Even With a Shorter Season, Consumers Spend More Than Ever Online
In a typical year, there’s nearly five weeks between Thanksgiving—the unofficial kickoff of the holiday shopping season—and Christmas. This year, though, Thanksgiving didn’t roll around until the very end of November, making the holiday shopping season nearly a week shorter than usual. But, even with less time available, consumers are still expected to break records this holiday season.
The National Retail Federation anticipates holiday retail sales during November and December will increase between 3.8% and 4.2% over last year’s total. In all, consumers are expected to spend nearly $731 billion this season, with the average shopper shelling out $1,048 per person.
That’s great news for retailers in general. It’s even better for eCommerce merchants, though, as a larger-than-ever margin of that spending than will be online.
The NRF expects online sales to grow between 11% and 14% over last year, reaching as high as $146.5 billion. Nearly one-fifth of total consumer spending this holiday will be done online. All totaled, 56% of shoppers prefer to shop online; a larger margin than any other shopping channel.
So, let’s celebrate the beginning of the year-end shopping bonanza with a quick look at the initial figures from the Thanksgiving weekend kickoff. We’ll delve into the detail and see what lessons we should take to make this a jolly—and profitable—season.
Thanksgiving, Black Friday & Cyber Monday: Key Stats
According to data published by Adobe, consumers spent $31.2 billion over the six-day period between Wednesday (Thanksgiving Eve) and Cyber Monday. This represents a 17.3% increase over last year’s total during the same period.
The data from Adobe shows that, while smartphones account for the majority of traffic, they represent just a little more than one-third of purchases. Overall, desktops maintain dominance in terms of conversion by device. This suggests consumers tend to use their phones to browse and research products, possibly while conducting other activities. However, they still transfer to a desktop to complete purchases.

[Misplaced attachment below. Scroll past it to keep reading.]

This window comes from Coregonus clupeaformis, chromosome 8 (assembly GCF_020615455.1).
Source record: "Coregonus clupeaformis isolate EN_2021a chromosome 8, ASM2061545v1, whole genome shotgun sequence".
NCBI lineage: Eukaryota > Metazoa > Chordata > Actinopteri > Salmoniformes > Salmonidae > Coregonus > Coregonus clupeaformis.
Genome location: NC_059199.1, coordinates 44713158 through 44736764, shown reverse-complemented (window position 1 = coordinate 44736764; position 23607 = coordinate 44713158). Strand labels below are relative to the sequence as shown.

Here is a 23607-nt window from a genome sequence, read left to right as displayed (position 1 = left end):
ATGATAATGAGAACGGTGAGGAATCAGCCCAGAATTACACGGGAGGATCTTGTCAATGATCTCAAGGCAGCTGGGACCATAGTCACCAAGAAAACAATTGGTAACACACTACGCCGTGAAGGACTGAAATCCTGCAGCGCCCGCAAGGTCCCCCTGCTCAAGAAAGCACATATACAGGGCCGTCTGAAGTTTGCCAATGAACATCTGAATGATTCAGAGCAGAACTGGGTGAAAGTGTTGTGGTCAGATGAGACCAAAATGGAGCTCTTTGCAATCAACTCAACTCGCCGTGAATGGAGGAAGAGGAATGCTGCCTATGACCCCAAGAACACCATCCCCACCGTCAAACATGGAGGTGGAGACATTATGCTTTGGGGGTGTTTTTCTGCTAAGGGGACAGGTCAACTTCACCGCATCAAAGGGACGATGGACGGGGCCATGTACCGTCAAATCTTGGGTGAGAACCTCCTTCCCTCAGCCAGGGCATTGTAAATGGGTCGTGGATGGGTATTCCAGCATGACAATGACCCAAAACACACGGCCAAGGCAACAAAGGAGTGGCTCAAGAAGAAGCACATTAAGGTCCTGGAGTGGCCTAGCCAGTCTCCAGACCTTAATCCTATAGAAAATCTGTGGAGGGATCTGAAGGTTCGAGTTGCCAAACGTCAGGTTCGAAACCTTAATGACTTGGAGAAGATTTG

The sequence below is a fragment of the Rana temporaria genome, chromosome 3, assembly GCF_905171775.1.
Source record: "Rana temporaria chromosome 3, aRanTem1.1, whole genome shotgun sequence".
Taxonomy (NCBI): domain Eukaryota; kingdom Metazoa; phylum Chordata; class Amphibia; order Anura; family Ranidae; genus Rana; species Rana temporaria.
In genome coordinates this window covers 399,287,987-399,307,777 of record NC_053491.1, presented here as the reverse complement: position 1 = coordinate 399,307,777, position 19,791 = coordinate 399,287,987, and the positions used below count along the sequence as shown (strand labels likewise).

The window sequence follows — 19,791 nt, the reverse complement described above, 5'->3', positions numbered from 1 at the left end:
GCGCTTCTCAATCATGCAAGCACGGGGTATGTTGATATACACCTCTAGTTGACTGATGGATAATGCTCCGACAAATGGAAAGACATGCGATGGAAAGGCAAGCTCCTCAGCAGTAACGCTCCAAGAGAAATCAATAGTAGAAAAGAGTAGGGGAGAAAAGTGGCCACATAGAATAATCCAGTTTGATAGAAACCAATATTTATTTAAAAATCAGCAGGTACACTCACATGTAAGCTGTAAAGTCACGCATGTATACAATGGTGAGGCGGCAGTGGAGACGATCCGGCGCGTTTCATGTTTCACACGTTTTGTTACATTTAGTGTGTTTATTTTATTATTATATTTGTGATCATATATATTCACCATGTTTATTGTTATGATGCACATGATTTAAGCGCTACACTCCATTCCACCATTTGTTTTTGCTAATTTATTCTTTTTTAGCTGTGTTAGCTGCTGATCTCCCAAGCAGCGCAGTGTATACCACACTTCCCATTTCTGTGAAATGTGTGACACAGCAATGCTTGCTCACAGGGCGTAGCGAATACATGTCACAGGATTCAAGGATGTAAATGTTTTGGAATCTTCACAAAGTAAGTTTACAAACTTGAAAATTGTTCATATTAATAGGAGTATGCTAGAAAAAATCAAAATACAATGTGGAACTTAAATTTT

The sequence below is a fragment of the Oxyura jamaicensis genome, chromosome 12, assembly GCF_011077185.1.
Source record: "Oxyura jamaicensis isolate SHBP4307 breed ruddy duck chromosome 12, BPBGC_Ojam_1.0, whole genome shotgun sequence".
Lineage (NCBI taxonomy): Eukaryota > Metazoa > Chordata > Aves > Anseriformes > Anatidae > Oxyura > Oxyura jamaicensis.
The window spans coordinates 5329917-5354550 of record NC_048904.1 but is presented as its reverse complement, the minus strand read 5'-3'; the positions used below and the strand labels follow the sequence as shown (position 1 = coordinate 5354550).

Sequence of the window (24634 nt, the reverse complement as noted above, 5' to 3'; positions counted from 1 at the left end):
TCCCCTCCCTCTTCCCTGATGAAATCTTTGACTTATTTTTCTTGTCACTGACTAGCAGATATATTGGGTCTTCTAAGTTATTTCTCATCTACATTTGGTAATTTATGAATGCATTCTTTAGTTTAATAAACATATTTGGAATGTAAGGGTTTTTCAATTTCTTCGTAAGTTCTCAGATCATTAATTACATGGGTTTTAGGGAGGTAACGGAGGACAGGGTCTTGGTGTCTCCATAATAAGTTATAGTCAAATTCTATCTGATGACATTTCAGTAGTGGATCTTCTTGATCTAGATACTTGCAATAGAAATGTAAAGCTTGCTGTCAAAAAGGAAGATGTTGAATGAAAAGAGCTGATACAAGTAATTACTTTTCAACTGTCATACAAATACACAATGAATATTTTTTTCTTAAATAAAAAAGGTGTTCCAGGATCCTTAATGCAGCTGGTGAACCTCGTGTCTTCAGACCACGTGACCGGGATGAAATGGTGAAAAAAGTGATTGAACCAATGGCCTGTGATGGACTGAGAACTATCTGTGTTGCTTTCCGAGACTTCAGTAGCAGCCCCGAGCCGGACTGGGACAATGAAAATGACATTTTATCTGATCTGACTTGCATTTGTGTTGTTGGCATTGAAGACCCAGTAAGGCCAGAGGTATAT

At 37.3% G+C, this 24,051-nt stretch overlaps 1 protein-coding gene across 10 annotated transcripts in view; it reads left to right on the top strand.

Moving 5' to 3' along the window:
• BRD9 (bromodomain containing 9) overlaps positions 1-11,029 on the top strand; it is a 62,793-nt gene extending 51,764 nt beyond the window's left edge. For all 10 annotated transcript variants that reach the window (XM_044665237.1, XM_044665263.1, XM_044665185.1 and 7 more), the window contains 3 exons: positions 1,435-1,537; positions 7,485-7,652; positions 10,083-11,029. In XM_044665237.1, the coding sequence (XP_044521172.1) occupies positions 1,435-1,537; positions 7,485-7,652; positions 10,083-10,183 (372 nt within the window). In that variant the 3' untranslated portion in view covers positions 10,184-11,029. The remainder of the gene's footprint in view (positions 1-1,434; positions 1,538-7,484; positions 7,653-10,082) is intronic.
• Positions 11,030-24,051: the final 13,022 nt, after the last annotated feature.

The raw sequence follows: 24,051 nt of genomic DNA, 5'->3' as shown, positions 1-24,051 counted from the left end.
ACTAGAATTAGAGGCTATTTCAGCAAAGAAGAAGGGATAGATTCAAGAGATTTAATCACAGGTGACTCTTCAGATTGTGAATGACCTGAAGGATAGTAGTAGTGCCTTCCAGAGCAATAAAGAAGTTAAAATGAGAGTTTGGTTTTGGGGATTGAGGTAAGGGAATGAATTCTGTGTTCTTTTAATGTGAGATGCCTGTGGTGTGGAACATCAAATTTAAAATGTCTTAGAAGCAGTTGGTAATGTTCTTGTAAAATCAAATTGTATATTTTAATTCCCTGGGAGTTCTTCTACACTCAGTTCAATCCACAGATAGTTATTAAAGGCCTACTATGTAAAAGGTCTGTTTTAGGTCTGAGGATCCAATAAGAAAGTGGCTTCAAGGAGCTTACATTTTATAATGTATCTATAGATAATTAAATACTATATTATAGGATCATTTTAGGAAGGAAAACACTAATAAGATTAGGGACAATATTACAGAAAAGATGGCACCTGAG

Unsurprisingly, additional data suggests that older consumers plan to spend significantly more during the holiday season when compared to younger age cohorts. In fact, consumers identified as Baby Boomers planned to spend nearly 2.5 times as much, per person, as Millennial shoppers.
The age groups also diverged in terms of where they planned to allocate spending. Gen-X and Millennials planned to spend the most on electronics during the holidays. In contrast, Boomers intended to spend more on travel than on any other goods or services.
Of course, it’s not all good news. The same source mentioned above also points out that approximately 52% of people have purchased something on sale, then later regretted the move. Not only that, but cases of buyer’s remorse tend to be high-ticket value transactions; the average amount spent per item in cases of buyer’s remorse was $965.
As we’ve observed, buyer’s remorse tends to be one of the most common—and persistent—causes of friendly fraud. Not only that, but thanks to the resulting fees and penalties, lost merchandise, and increased overhead, retailers in the US ultimately lose $3.13 for every dollar of fraud. Thus, the cost of an average buyer’s remorse incident could be more than $3,000.
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Holiday Kickoff: Day-by-Day
While sales where up across the board, they were not evenly-distributed. Some moments generated more than three times as many sales as others during the six-day event. With that in mind, let’s break it down by day:
While not quite as impressive as last year’s 32% YoY increase, the day before Thanksgiving, once again, proved to be the fastest-growing day of the shopping holiday. This firmly cements Thanksgiving Eve as another important part of the shopping season, likely owing to the fact that most workers are free the next day, and so are able to stay up late to do some shopping shop.
Consumer spend was fairly evenly-distributed throughout the day ($2.1 billion as of 2pm PST, $4.2 billion by end-of-day). This suggests consumers didn’t rush to the computer in the early morning to hunt for deals. At the same time, they didn’t stop shopping once dinner rolled around, either.
Unlike the previous day, consumers did tend to spend more as the day progressed. Shoppers dished out 1/3 of their total spend after 5pm PST (8pm EST). This suggests that shoppers who had to return to work Friday got online and did their browsing in the hours after work. Growth remained fairly consistent through the day, with no check-in point really outpacing the others.
Saturday & Sunday
While spending on Thanksgiving and Black Friday fell just slightly short of projections, consumer spending over the weekend perfectly reflected the $3.6 billion per-day forecast. There is not as much detailed data available about this time period, but both days appeared to show healthy growth overall, averaging 12.5% compared to last year.
Once again, Black Friday appears to take the cake. Consumers purchased $9.4 billion, meeting experts’ predictions and topping every other shopping day by a wide margin. The fact that everyone was back at work clearly didn’t dampen sales, but given that nearly half of all purchases occurred after 5pm PST, it seems that many buyers went shopping after heading home.